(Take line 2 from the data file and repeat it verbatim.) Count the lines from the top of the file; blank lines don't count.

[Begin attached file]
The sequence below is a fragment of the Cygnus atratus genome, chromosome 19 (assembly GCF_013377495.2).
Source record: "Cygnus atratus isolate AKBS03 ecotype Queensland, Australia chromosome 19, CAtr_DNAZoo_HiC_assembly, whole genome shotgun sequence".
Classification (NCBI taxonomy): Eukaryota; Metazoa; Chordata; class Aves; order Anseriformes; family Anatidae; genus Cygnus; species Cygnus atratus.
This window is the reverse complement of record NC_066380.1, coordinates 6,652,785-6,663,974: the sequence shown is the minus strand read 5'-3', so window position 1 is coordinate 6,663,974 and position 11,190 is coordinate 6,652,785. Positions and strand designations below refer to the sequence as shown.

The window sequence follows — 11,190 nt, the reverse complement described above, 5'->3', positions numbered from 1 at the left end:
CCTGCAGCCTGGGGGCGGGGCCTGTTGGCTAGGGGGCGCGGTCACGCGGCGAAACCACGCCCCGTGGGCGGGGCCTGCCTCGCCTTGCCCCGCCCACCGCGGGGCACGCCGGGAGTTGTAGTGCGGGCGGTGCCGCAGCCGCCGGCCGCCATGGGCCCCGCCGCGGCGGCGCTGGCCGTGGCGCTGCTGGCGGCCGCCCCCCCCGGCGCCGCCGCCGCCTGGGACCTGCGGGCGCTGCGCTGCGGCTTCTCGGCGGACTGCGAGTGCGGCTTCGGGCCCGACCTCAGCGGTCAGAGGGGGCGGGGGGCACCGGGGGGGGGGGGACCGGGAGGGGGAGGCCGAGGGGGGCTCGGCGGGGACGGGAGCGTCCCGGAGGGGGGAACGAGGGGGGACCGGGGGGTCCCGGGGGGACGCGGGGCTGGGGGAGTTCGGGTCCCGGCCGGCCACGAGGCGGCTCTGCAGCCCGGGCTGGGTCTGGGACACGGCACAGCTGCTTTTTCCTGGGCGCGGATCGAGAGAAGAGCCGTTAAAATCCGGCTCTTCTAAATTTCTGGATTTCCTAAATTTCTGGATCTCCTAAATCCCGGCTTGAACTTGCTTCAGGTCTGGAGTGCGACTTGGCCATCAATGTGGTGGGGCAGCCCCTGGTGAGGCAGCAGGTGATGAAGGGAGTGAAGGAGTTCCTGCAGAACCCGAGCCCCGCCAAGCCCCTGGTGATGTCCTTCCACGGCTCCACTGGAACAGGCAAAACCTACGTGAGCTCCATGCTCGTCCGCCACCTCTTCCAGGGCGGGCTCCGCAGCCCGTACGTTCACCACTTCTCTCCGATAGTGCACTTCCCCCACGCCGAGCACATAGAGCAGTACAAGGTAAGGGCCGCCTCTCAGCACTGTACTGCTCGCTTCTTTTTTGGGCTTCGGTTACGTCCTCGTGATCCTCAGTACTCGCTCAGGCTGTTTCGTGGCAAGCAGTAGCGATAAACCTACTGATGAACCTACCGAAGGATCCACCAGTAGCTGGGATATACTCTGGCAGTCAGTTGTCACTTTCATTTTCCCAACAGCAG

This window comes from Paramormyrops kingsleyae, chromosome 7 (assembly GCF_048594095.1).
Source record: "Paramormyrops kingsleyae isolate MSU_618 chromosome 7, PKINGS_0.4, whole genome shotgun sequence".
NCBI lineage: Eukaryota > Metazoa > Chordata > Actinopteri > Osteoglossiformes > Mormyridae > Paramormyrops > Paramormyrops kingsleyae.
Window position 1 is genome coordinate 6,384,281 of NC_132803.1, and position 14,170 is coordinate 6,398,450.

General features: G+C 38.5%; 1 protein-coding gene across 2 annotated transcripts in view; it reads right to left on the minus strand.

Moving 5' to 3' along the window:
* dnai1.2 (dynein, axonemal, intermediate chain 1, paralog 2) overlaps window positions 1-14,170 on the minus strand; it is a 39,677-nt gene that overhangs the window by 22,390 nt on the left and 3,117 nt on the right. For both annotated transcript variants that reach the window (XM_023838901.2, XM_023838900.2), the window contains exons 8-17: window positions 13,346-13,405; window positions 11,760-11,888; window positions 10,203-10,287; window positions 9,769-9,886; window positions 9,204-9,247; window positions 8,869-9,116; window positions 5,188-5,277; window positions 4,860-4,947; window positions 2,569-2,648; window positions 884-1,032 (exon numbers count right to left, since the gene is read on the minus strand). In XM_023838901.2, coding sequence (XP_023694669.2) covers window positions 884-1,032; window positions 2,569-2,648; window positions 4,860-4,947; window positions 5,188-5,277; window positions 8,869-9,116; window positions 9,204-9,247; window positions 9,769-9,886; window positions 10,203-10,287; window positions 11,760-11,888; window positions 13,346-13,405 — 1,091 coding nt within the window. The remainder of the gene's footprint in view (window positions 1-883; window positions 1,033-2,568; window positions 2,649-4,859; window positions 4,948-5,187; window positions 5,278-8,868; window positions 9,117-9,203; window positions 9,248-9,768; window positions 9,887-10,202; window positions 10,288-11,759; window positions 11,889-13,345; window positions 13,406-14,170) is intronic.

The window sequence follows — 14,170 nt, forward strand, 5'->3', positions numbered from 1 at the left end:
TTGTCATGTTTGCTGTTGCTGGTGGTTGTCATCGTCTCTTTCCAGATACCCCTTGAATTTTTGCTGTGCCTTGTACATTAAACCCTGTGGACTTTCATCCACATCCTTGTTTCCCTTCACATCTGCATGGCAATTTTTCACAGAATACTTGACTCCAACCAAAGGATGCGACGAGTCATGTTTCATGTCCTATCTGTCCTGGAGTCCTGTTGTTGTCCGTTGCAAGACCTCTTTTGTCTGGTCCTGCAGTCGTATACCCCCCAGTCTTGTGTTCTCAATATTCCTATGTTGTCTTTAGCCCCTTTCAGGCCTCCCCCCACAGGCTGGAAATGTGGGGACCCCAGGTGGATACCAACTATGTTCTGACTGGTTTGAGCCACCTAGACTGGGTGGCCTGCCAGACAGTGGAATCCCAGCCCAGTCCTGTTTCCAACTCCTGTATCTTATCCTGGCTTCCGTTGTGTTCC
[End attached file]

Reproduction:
Source record: "Cygnus atratus isolate AKBS03 ecotype Queensland, Australia chromosome 19, CAtr_DNAZoo_HiC_assembly, whole genome shotgun sequence".